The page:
Android L vs iOS8 – who is borrowing from who?

by , Technology Researcher Apple 15/07/2014
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Icons, notifications and synchronisations – Google Android and Apple iOS seem to come closer together with each update.

While Google, with its history of sweet-themed iterations – including Cupcake, Gingerbread and Jellybean – keeps us guessing on what Android’s ‘L’ means (‘Lollipop’, ‘Liquorice’?), we have already had a peek at the OS. Once again, Google is claiming plenty of ‘firsts’ and ‘cutting edge’ developments. Just as Apple did when it released iOS8. But there’s a hint of flattery from both sides – increasing similarities between the two operating systems. iOS8, for example, has finally joined Android in offering battery monitoring, while Android ‘L’ will support 64-bit processors.

With so many similarities between iOS and Android  we look at what’s really new and what’s actually more of a copy and paste.

Phone reviews – read our verdict on the latest handsets.

New with Android ‘L’

‘Material Design’

Like a Scandinavian sweater the current trend for operating systems is for flat, minimalist designs. Each Android OS has a stock design, available to Google’s Nexus devices and open for phone makers to develop for their own handsets – Samsung’s ‘TouchWiz’ and HTC’s ‘Sense’ are examples. Google’s stock Android is already the simplest and Android L seeks to make it even simpler. A sleeker stock OS will hopefully ensure less customisation by manufacturers, a more consistent look for apps and menus across different phones, and faster updates.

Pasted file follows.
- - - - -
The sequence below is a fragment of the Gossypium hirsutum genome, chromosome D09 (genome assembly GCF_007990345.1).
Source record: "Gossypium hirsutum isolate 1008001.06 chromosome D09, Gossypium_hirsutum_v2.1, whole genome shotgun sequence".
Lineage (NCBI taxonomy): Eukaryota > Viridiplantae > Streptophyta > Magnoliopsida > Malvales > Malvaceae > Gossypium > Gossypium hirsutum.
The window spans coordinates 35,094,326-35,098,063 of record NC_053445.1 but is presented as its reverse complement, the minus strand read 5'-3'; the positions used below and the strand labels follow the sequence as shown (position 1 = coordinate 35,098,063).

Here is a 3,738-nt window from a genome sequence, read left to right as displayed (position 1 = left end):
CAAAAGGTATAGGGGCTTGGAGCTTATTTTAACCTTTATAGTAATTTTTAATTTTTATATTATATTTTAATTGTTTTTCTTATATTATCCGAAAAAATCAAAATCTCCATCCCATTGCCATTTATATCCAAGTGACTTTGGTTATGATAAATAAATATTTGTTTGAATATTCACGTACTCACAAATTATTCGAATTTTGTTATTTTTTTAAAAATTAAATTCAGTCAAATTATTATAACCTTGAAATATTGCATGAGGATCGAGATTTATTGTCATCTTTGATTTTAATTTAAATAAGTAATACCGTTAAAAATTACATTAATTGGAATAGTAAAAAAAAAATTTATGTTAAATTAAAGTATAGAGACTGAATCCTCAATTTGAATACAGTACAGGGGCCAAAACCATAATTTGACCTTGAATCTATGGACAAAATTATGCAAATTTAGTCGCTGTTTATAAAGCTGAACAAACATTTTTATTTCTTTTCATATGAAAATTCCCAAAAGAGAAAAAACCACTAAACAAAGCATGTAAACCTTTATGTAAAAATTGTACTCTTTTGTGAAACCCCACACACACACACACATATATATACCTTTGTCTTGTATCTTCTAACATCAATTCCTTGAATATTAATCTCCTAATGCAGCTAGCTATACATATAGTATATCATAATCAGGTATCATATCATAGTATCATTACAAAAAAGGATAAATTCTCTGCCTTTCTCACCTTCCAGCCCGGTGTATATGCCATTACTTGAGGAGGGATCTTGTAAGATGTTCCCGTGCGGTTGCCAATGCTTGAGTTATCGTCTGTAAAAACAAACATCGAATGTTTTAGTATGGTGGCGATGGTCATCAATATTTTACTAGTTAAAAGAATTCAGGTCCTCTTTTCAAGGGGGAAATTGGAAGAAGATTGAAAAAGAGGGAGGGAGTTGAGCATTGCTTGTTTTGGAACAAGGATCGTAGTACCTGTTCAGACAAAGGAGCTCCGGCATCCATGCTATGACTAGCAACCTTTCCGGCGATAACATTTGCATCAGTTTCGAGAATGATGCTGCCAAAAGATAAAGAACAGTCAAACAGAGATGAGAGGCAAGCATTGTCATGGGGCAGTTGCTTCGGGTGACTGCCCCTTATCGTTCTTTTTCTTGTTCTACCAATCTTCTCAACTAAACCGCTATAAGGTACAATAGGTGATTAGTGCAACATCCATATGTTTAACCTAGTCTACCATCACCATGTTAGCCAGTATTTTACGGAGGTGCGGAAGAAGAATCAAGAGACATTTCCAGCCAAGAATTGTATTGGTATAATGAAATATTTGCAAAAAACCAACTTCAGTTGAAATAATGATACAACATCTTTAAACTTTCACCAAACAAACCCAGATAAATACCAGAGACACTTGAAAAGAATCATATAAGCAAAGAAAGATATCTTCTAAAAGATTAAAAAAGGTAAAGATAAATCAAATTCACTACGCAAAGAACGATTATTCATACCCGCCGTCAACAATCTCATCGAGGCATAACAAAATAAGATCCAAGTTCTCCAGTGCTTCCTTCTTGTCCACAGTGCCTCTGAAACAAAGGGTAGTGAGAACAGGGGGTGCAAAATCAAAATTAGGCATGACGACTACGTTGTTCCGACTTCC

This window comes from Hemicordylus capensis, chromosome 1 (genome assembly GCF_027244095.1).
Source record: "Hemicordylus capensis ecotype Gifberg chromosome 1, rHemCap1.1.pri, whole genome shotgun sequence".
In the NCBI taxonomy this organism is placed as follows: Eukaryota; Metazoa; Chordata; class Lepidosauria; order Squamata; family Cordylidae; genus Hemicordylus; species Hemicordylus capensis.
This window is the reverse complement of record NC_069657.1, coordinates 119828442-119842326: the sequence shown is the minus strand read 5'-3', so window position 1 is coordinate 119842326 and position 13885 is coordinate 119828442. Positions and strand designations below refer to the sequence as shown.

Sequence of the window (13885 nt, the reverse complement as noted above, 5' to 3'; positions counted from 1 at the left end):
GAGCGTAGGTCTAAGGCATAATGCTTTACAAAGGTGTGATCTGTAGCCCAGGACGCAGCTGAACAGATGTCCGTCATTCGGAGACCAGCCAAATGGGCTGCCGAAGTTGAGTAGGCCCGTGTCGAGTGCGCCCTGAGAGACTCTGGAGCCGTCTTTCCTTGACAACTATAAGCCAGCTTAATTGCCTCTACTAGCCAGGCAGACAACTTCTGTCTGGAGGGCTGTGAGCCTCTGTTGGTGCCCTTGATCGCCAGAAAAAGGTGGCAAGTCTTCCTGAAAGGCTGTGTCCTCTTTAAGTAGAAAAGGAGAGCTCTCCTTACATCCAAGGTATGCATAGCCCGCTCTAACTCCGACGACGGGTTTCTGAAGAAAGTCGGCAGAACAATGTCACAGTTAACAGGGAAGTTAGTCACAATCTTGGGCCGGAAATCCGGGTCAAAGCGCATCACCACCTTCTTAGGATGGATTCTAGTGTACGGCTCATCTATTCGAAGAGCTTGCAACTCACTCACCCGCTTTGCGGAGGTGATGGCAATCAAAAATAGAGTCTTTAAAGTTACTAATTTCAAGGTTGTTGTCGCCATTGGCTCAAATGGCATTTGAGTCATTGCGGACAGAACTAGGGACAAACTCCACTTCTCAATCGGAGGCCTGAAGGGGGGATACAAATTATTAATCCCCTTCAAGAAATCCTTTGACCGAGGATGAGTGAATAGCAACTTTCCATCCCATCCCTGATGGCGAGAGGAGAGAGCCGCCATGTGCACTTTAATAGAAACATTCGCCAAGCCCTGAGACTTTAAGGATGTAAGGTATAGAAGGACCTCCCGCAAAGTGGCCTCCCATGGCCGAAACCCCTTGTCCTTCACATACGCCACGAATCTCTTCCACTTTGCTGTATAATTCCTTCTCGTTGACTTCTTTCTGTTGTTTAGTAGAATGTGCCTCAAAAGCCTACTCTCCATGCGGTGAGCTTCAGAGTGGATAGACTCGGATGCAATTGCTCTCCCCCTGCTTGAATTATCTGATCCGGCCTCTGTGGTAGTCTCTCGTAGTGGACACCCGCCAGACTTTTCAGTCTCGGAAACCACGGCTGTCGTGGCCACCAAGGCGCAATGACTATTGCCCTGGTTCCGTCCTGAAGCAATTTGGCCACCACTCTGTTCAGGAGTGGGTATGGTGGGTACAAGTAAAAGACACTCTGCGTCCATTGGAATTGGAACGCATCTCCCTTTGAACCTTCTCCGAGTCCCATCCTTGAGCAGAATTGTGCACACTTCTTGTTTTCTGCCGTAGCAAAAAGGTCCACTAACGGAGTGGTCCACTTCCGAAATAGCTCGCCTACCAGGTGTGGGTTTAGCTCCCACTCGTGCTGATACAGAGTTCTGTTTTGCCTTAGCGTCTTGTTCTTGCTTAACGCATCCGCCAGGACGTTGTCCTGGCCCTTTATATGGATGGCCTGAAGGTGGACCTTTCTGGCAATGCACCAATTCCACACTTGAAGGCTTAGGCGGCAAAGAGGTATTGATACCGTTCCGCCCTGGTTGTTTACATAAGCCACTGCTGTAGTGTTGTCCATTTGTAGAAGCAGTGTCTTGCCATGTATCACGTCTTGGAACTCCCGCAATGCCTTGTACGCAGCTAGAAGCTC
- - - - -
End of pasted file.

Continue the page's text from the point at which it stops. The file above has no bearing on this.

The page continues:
• Who was first? Apple introduced a flatter, minimalist design in iOS 7.

Trusted environments touch-free unlocking

Instead of requiring a PIN or pattern code to access your phone, Android L will unlock to a basic screen without you having to enter a password if it detects a ‘trusted environment’, such as a home wi-fi network or nearby smartwatch. If you’re somewhere new or not wearing a smartwatch, it’ll still present a lock screen that requires authentication.

  • Who was first? Google for trusted environments – having already given the iPhone 5S a fingerprint scanner Apple could have something similar up its sleeve.

Laptop, smartphone and multi-device synchronisation

Google’s Chrome browser can already sync pages and settings between devices, but Android L offers greater synchronisation with Chromebooks, including ‘trusted environment’ unlocking, screen mirroring and notification sharing, like your Chromebook alerting you when your phone’s battery is low. It’s designed to work across tablets, smartwatches and TVs, too.

  • Who was first? Apple’s iCloud, iOS7 and Mavericks are already great examples of ecosystem integration between different devices. iOS8′s ‘Handoff’ and ‘Continuity’ features will build on this, letting you take apps and files to other devices simply – say a document from your Mac to your iPhone, or handle calls and messages on your Mac.

iOS 8

Interactive notifications